Advertisement

Catholic Priest among Five People Kidnapped in Mali’s Mopti Diocese

Map showing the various regions in Mali. Credit: Public Domain

A Catholic Priest serving in Mali’s Mopti Diocese is among five people who were reportedly abducted Monday, June 21 morning by gunmen, a Cleric in the West African nation has confirmed.

“The group disappeared on Monday while travelling from Ségué in the centre of the country, to the funeral of Fr. Oscar Thera in the town of San,” Fr. Alexis Dembélé has been quoted as saying Tuesday, June 22.

“We have confirmation that it was a kidnapping by armed men. It is a great concern for the Catholic community in Mali,” Fr. Dembélé has said, and explained, “The poor road network requires one to go up north and then back down to the south to the town of San.”

The group, including the Parish Priest of Ségué, was abducted about 30 kilometres North of Ségué in the vicinity of Ouo, the Catholic Cleric has further said, providing the identity of those kidnapped.

“The group was made up of Fr. Léon Douyon, the Parish Priest of Ségué, Thimothé Somboro, the village chief of Ségué, Pascal Somboro, deputy mayor, and two other members of the community, Emmanuel Somboro and Boutié Tolofoudié,” Fr. Dembélé has said.

Advertisement

The Governor of Central Mali’s Mopti region, Major Abass Dembélé, confirmed the abduction but did not offer further details.

Mali, a country with a population of 19.66 million people has reportedly experienced a surge in violence involving both civilians and the military since 2012. Since then, kidnappings have become frequent in the West African nation, with militants seeking either to get ransoms or to exert political pressure.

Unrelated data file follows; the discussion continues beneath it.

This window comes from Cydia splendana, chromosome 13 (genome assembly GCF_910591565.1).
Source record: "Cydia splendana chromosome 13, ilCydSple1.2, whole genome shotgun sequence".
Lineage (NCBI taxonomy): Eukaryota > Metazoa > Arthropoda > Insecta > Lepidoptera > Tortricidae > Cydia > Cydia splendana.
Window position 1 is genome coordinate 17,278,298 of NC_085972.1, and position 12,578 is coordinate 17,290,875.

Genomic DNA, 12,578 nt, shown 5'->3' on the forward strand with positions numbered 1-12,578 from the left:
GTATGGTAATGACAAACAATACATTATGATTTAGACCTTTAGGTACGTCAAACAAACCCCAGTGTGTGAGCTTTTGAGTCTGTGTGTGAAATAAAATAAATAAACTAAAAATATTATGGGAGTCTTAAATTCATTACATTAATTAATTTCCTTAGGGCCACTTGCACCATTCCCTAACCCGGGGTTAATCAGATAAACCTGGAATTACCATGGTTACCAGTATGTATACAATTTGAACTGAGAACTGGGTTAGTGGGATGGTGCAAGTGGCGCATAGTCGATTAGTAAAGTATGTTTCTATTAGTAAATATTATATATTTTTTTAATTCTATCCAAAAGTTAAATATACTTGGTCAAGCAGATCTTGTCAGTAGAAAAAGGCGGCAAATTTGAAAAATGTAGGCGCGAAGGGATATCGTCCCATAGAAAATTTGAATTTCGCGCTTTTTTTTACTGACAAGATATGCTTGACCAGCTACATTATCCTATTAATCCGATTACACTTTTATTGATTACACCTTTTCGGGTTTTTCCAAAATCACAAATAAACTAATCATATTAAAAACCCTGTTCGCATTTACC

Independence and now jihadist insurgencies led by groups linked to al-Qaeda and Islamic State, as well as inter-communal violence, have left thousands dead and hundreds of thousands displaced. 

The violence has spread to neighboring Burkina Faso and Niger.

Sr. Gloria Cecilia Narvaez Argot, a member of the Congregation of the Franciscan Sisters of Mary Immaculate, kidnapped in the Catholic Diocese of Sikasso in Southern Mali in 2017 is believed to be in the hands of jihadists linked to Al-Qaeda.

More in Africa

The situation is further complicated by political instability in the West African nation.

Mali is currently under the leadership of Colonel Assimi Goita who led two coups in a span of nine months, first ousting the country’s elected President last August and, most recently, the interim leaders who were to head the country’s transitional government.

Following the May 24 coup, Mali’s constitutional court named Colonel Goita transitional President of Mali until the West African nation holds elections to replace the country’s elected President Ibrahim Boubacar Keita who was ousted in August last year.

The move has attracted criticism and condemnation, with the Catholic Church leaders in the country naming it “seizure of power outside the legal process.”

In their collective statement that was circulated May 27, the members of the Episcopal Conference of Mali (CEM) said they were following “with great concern and sadness” the events that took place in the country following the establishment of a new government on May 24.

Advertisement

This was the day that the country’s interim President Bah Ndaw and Prime Minister Moctar Ouane were arrested following a cabinet restructuring, a move Colonel Goita claimed had happened without his input, and stripped of their power while in detention.

In their May 27 message, CEM members said, “The Bishops in Mali, conscious of the need for a strong executive and a reconciled and reinforced army, strongly condemn the seizure of power outside the legal process.”

“We firmly condemn the current crisis resulting from personal calculations far from the concerns of the people and the interests of Mali,” the Catholic Bishops further said, recommending, as a way forward, “a constructive dialogue to put an end to the present crisis and suggest a social truce.”